May's housing disaster: Millenials property woes could see Corbyn IN POWER, PM warned

Posted on Feb 17 2018 - 7:35am by admin

According to a report by the Institute for Fiscal Studies (IFS), only a quarter of young middle class professionals are on the housing ladder, compared to two-thirds in the 1990s.

And the figures are a stark warning for Mrs May, with Tory MPs urging her to take radical action.

They fear Mr Corbyn is using the issue to lure more young people to the Labour cause, giving him the upper hand at the next election.

Conservative MP Nick Boles warned: “The double whammy of stagnant wages and spiralling house prices has had a devastating effect on the ability of people in their 20s and 30s to but their own home.

“This is an iceberg warning for Theresa May and the Conservative Party.

“If we do not take bold steps to get more houses built it will sink us at the next election.”

The IFS said, in 1995/96, 65 percent of 25 to 34-year-olds on incomes falling into the middle 20 percent bracket for their age group were home-owners.

But by 2015/16, just one in four (27 percent) of this group owned their own home.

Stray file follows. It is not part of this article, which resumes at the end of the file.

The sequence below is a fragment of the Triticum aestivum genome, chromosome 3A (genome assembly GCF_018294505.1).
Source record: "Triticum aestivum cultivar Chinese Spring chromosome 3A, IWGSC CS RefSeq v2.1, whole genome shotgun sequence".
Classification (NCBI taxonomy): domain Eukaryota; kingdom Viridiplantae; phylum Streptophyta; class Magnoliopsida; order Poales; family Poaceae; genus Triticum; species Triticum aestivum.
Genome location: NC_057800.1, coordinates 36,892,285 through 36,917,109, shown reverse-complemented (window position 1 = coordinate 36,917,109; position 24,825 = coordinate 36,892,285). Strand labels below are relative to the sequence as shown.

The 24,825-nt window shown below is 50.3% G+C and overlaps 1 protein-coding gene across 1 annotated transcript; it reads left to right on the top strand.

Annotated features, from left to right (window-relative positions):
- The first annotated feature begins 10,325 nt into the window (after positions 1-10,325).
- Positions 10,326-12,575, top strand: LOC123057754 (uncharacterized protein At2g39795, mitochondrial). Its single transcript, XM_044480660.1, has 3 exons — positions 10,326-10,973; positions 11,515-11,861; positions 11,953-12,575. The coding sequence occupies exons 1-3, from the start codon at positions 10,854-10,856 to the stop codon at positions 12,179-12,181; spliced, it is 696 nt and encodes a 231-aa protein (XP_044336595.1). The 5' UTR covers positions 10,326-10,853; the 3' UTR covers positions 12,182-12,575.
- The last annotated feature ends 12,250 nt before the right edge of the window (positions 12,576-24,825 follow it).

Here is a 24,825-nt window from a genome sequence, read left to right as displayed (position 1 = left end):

The IFS said this group of young adults is made up of those with after-tax incomes of between £22,200 and £30,600 per year, including any money coming in from a partner.

A third are university graduates, three-quarters live with a partner and around 60 percent have children.

Andrew Hood, a senior research economist at the IFS and an author of the report, said: “Home-ownership among young adults has collapsed over the past 20 years, particularly for those on middle incomes.

“For that group, their chances of owning their own home have fallen from two in three in the mid-1990s to just one in four today.

“The reason for this is that house prices have risen around seven times faster in real terms than the incomes of young adults over the last two decades.”

Average house prices were 152 percent higher in 2015/16 than they were 20 years earlier after adjusting for inflation, the report said.

By contrast, the real net family incomes of those aged 25 to34 have increased by only 22 percent over the same period.

Housing minister Dominic Raab MP said: “Through schemes like Help to Buy, we’re helping more people onto the housing ladder.

“Last year saw the highest number of first-time buyers in the UK since 2006.

“But we want to go further and faster and our ambitious plan backed by targeted investment will help even more people by delivering the homes Britain needs for young families, key workers and those on low and middle incomes.”

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